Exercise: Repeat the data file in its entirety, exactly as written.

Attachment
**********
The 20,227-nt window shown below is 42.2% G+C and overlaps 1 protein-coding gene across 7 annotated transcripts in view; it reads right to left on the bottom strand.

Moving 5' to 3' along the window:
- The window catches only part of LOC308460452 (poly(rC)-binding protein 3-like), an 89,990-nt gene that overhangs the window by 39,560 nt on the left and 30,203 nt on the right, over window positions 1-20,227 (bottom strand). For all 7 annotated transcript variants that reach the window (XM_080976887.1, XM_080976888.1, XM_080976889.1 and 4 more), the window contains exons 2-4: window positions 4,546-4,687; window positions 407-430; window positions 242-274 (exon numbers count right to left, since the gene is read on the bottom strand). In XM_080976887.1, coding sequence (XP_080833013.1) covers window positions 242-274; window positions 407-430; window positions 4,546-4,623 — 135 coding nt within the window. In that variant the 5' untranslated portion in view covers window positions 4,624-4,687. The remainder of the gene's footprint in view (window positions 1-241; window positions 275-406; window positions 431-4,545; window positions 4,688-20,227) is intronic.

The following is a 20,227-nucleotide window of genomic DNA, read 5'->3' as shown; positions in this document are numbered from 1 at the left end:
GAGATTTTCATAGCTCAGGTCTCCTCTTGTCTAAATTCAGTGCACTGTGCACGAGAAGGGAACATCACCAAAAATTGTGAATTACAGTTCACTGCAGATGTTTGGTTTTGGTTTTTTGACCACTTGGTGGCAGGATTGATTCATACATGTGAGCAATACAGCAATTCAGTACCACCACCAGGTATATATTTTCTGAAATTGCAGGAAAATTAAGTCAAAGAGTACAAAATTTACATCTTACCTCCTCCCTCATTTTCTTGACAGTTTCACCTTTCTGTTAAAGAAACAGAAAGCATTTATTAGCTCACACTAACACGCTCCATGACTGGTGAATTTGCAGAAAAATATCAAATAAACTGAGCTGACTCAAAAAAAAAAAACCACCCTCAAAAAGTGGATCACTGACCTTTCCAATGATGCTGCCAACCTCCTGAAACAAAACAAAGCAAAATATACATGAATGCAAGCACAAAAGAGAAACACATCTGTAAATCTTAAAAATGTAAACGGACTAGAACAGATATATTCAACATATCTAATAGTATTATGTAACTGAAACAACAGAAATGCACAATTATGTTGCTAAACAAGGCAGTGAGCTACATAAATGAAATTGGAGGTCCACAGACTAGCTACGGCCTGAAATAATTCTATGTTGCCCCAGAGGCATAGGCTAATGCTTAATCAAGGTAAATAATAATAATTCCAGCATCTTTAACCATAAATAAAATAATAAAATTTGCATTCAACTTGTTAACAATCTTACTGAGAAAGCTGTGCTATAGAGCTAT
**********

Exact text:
The 20,227-nt window shown below is 42.2% G+C and overlaps 1 protein-coding gene across 7 annotated transcripts in view; it reads right to left on the bottom strand.

Moving 5' to 3' along the window:
- The window catches only part of LOC308460452 (poly(rC)-binding protein 3-like), an 89,990-nt gene that overhangs the window by 39,560 nt on the left and 30,203 nt on the right, over window positions 1-20,227 (bottom strand). For all 7 annotated transcript variants that reach the window (XM_080976887.1, XM_080976888.1, XM_080976889.1 and 4 more), the window contains exons 2-4: window positions 4,546-4,687; window positions 407-430; window positions 242-274 (exon numbers count right to left, since the gene is read on the bottom strand). In XM_080976887.1, coding sequence (XP_080833013.1) covers window positions 242-274; window positions 407-430; window positions 4,546-4,623 — 135 coding nt within the window. In that variant the 5' untranslated portion in view covers window positions 4,624-4,687. The remainder of the gene's footprint in view (window positions 1-241; window positions 275-406; window positions 431-4,545; window positions 4,688-20,227) is intronic.

The following is a 20,227-nucleotide window of genomic DNA, read 5'->3' as shown; positions in this document are numbered from 1 at the left end:
GAGATTTTCATAGCTCAGGTCTCCTCTTGTCTAAATTCAGTGCACTGTGCACGAGAAGGGAACATCACCAAAAATTGTGAATTACAGTTCACTGCAGATGTTTGGTTTTGGTTTTTTGACCACTTGGTGGCAGGATTGATTCATACATGTGAGCAATACAGCAATTCAGTACCACCACCAGGTATATATTTTCTGAAATTGCAGGAAAATTAAGTCAAAGAGTACAAAATTTACATCTTACCTCCTCCCTCATTTTCTTGACAGTTTCACCTTTCTGTTAAAGAAACAGAAAGCATTTATTAGCTCACACTAACACGCTCCATGACTGGTGAATTTGCAGAAAAATATCAAATAAACTGAGCTGACTCAAAAAAAAAAAACCACCCTCAAAAAGTGGATCACTGACCTTTCCAATGATGCTGCCAACCTCCTGAAACAAAACAAAGCAAAATATACATGAATGCAAGCACAAAAGAGAAACACATCTGTAAATCTTAAAAATGTAAACGGACTAGAACAGATATATTCAACATATCTAATAGTATTATGTAACTGAAACAACAGAAATGCACAATTATGTTGCTAAACAAGGCAGTGAGCTACATAAATGAAATTGGAGGTCCACAGACTAGCTACGGCCTGAAATAATTCTATGTTGCCCCAGAGGCATAGGCTAATGCTTAATCAAGGTAAATAATAATAATTCCAGCATCTTTAACCATAAATAAAATAATAAAATTTGCATTCAACTTGTTAACAATCTTACTGAGAAAGCTGTGCTATAGAGCTAT